Nearly 1,000 people sign petition to continue offering current dining plan at GW

Media Credit: Eva Devizia | Photographer

Officials unveiled plans in late August for the University’s new dining system, which will feature all-you-can-eat dining halls.

Nearly 1,000 people have signed a petition calling on officials to keep GW’s current meal plan open to all students after this academic year, citing concerns about higher costs and fewer options under the dining system that the University will roll out in the fall.

The new dining system will open three dining halls in District House and Thurston and Shenkman halls, where students can receive “all-you-can-eat” meal access with a smaller declining GWorld balance that they can use at local vendors. GW will require freshmen and sophomores to purchase one of three meal plans starting at $2,700, which includes unlimited dining hall swipes and varying GWorld balances, while incoming juniors and seniors have the option to continue with the traditional meal plan completely composed of a declining GWorld balance.

More than 10 of the petition’s signatories said in interviews that they are concerned the new meal plan will leave them with lower-quality food, higher costs, reduced options and fewer groceries to put their kitchens to good use. Officials said when they unveiled the plan in August that the new dining halls will offer a variety of diverse foods, address food insecurity and help foster community in future years.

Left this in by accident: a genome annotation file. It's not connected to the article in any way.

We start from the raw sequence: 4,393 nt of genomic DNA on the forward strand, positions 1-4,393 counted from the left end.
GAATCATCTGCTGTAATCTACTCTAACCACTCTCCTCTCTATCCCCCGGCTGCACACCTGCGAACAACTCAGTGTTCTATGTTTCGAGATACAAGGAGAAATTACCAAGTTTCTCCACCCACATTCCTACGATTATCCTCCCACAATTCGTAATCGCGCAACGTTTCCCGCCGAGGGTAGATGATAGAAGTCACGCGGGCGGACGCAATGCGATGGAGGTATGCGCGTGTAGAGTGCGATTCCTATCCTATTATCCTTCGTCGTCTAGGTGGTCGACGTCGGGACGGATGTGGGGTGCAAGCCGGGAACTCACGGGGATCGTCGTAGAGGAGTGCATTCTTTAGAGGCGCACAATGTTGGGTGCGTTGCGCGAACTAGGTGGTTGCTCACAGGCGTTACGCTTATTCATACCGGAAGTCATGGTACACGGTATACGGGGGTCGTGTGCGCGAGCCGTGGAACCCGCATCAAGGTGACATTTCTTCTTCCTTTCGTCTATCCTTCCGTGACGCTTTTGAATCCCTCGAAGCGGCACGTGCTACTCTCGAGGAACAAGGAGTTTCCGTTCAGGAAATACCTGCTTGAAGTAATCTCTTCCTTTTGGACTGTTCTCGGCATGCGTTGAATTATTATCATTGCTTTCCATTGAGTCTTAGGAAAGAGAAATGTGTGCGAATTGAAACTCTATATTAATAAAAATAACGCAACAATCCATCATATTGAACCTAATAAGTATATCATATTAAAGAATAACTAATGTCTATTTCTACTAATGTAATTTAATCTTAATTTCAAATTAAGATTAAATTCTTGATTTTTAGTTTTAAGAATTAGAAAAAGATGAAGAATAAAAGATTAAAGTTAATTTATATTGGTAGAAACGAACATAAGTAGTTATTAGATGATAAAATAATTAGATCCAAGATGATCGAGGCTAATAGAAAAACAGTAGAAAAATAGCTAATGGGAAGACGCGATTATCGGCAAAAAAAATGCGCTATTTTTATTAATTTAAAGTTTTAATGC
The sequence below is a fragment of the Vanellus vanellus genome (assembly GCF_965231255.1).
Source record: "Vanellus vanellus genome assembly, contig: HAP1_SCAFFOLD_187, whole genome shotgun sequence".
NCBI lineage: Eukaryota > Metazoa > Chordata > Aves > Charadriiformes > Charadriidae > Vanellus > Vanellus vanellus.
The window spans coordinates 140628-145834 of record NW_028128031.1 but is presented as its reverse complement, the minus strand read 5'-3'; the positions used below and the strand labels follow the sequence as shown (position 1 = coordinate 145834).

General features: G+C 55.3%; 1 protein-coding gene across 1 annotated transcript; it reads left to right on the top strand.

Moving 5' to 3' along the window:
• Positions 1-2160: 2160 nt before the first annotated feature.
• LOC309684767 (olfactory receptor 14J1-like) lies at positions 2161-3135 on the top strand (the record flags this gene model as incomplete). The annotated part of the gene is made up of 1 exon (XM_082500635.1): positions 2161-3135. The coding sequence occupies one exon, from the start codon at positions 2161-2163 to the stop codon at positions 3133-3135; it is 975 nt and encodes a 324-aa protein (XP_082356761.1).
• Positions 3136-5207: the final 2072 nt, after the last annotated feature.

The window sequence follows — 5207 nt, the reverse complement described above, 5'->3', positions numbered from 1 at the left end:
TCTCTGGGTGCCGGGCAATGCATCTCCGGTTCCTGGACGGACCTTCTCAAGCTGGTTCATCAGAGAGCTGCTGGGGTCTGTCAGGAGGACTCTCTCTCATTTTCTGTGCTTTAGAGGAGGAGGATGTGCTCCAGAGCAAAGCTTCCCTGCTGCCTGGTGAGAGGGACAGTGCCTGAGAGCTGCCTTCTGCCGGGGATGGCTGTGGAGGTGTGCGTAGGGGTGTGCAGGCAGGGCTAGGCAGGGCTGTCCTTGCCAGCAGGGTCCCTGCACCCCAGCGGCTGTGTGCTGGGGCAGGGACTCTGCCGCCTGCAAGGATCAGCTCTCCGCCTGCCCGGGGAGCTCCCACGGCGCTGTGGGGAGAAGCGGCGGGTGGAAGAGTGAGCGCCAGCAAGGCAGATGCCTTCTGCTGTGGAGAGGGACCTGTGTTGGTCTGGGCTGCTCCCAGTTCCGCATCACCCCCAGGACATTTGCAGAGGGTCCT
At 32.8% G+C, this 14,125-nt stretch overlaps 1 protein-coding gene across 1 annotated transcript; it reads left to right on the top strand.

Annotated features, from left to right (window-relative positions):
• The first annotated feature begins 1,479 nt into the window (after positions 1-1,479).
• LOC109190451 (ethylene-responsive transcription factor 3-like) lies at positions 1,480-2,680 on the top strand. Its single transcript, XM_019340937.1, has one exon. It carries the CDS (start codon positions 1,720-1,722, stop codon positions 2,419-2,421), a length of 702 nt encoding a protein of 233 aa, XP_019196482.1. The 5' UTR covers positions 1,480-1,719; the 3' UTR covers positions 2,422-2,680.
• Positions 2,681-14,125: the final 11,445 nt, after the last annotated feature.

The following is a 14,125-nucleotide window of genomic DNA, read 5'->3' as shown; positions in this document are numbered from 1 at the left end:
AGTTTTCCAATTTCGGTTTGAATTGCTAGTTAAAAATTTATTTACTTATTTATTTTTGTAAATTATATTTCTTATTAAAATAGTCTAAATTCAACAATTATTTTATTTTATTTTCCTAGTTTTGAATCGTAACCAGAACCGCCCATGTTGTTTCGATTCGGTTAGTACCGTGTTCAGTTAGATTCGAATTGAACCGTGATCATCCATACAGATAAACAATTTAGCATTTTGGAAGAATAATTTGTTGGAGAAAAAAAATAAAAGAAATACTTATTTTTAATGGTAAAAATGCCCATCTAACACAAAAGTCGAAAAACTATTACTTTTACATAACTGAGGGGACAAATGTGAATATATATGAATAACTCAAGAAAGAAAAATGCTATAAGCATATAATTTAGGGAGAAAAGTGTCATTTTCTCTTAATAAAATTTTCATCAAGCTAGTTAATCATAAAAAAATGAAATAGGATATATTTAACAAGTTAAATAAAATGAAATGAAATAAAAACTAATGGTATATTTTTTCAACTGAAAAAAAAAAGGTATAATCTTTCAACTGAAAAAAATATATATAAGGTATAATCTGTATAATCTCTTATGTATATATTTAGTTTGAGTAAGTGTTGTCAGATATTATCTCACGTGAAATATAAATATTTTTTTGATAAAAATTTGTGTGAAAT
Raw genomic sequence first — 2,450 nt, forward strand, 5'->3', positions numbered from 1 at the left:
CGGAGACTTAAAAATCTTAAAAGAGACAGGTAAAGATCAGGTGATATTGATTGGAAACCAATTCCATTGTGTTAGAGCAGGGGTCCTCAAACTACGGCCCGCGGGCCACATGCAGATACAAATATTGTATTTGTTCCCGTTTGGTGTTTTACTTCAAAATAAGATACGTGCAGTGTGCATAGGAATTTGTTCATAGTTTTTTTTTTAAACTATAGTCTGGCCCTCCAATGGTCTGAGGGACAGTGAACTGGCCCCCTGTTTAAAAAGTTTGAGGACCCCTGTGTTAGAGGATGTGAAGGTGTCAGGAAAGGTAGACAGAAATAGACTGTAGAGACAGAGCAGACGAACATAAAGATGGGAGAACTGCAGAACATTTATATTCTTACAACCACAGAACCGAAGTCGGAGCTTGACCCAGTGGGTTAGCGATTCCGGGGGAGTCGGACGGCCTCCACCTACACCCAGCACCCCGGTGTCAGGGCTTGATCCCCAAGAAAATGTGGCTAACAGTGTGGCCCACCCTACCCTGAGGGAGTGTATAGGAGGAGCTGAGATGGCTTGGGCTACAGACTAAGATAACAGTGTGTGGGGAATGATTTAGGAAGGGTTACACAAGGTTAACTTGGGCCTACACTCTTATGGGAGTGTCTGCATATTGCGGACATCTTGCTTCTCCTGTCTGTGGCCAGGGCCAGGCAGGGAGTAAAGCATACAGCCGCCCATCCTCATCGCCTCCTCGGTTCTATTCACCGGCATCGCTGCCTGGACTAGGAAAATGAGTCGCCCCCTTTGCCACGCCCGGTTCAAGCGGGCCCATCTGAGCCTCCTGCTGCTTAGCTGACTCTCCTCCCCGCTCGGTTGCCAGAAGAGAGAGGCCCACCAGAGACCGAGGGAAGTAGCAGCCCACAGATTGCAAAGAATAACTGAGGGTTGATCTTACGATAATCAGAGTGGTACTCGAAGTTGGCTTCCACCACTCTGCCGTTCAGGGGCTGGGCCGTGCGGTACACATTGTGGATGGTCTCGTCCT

Freshman Nicole Dobrin, who created the petition, said she wants to cook much of her own food in the future, but the decrease in students’ GWorld balances will make it more difficult to grocery shop consistently throughout the school year. Dobrin said students will be less incentivized to use their in-room kitchens, which appear in more than 15 residence halls on campus, because they will have less GWorld money for groceries.

The current dining system, an open dining plan that requires students to use dining cash to purchase food from grocery stores and restaurants, has faced years of criticism from students for not providing them with enough money for food throughout the semester.

Nicholas Anastacio | Graphics Editor

Dobrin, a human services and social justice major, said she’s frustrated that members of the current freshman class could not contribute to officials’ decision to launch the new dining system last August, and the petition is a way for their voices to be heard.

Dobrin said she has not submitted the petition to officials.

“Our class wasn’t even allowed to have a say in any of this, they just decided this before we got here,” Dobrin said.

University spokesperson Crystal Nosal did not return a request for comment.

Freshmen and sophomores must select one of three meal plans with a declining GWorld balance of $100, $250 or $500 for the semester, according to the University’s website. These meal plans are attached to a total cost of $2,700, $2,830 and $3,100 respectively, GW’s website states.